Tuesday, 1st March 2016
In General Japan News,
Cat Island benefits from food aid
It is no secret that the Japanese are crazy about cats, so it comes as no surprise that the population has stepped in to help the felines living on Cat Island.
A plea was sent out via Twitter for food donations after the tiny island of Aoshima in southern Japan ran out of cat food.
The cats on this outcrop of land outnumber humans eight to one, gaining it an international reputation as Cat Island.
Kazuyuki Ono, a resident of the island, raised the alarm through social media and was completely overwhelmed by the response.
He told Agence France-Presse: “Food began pouring in from all over Japan. There’s so much of it now we can’t store it. We’re asking people to stop sending donations. But the cats couldn’t be happier.”
The first shipments of food arrived to help the feline inhabitants by February 22nd, which is officially designated at Cat Day in Japan
Many of the tourists that visit the island in the spring and summer months bring food with them to feed the feline inhabitants.
The problem is that the seas surrounding Aoshima can be particularly rough in the winter months, which keeps both visitors and supplies away.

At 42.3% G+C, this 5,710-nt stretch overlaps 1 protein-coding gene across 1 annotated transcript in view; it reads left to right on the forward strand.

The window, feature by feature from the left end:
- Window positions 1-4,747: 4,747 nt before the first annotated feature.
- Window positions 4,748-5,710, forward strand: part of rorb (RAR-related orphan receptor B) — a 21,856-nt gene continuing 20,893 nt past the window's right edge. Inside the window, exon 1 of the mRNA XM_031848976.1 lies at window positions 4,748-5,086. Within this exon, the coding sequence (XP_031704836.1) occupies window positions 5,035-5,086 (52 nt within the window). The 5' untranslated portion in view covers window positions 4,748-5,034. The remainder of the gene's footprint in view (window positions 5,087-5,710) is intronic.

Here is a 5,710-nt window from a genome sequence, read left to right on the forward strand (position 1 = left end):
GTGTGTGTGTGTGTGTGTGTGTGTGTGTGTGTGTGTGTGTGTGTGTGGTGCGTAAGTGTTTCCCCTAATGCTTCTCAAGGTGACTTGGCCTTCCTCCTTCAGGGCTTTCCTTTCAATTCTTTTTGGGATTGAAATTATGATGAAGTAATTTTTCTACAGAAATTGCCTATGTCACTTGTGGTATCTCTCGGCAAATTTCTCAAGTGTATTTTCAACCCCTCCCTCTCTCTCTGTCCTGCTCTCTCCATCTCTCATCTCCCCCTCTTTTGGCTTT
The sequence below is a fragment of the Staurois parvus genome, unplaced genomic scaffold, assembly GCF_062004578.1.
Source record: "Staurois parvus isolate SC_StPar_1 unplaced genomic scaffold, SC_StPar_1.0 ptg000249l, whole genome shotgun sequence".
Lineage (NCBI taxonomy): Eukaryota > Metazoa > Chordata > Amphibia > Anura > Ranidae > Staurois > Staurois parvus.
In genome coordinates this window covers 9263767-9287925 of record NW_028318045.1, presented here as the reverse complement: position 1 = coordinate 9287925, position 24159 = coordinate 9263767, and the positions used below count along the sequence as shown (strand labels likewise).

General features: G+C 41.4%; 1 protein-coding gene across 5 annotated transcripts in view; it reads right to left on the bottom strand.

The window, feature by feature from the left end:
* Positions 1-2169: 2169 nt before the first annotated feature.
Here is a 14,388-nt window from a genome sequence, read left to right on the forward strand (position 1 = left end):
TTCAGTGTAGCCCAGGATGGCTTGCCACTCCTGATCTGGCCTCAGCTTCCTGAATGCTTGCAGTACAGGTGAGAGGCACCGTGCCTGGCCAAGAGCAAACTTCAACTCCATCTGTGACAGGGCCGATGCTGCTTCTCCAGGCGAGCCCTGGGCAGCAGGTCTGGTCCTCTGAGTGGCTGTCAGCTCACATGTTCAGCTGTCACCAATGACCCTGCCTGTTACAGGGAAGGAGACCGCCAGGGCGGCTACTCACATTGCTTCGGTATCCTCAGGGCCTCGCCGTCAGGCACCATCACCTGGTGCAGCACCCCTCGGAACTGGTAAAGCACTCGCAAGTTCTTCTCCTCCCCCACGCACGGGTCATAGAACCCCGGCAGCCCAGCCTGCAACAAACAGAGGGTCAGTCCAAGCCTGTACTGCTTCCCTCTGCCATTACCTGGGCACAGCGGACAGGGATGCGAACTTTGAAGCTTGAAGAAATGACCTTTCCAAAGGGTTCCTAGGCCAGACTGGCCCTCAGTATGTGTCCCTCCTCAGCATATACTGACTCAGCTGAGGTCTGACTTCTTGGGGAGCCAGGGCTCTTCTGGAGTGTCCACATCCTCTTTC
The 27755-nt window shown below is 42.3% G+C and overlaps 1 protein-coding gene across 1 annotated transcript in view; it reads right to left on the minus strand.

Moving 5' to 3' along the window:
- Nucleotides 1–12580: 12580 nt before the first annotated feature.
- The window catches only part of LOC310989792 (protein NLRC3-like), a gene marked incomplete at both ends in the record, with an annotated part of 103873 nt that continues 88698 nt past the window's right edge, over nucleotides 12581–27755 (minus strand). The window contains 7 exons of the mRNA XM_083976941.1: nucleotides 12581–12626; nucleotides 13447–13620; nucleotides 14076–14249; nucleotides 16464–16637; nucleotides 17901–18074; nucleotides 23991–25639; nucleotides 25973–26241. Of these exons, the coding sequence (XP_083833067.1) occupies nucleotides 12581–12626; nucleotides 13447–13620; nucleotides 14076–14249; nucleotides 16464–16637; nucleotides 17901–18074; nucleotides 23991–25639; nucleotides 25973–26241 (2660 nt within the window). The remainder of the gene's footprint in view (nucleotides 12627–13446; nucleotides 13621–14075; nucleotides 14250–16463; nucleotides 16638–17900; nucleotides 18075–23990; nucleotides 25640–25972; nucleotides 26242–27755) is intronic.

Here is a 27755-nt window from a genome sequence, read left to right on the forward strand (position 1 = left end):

Aoshima has grown into a cat paradise after felines were originally introduced to keep mice at bay, as they infested local fishing boats.
As the descendants of these original cats have multiplied, the number of human inhabitants has dropped from around 1,000 to just 16.
With no predators, such as dogs and crowds present on the island, as well as a lack of cars and bikes, the cats flourish.
They are visited by tourists from all over the world, keen to see what a land celebrating these creatures looks like.
Just walking down the street, there are cats relaxing in the sun and purring happily.
Related news stories:
New island forming off Japan coast (21st November 2013)
Japan celebrates its annual Cat Day (22nd February 2016)
Mount Shindake erupts on Kuchinoerabu Island (29th May 2015)
Japan and Russia continue island discussion (14th April 2010)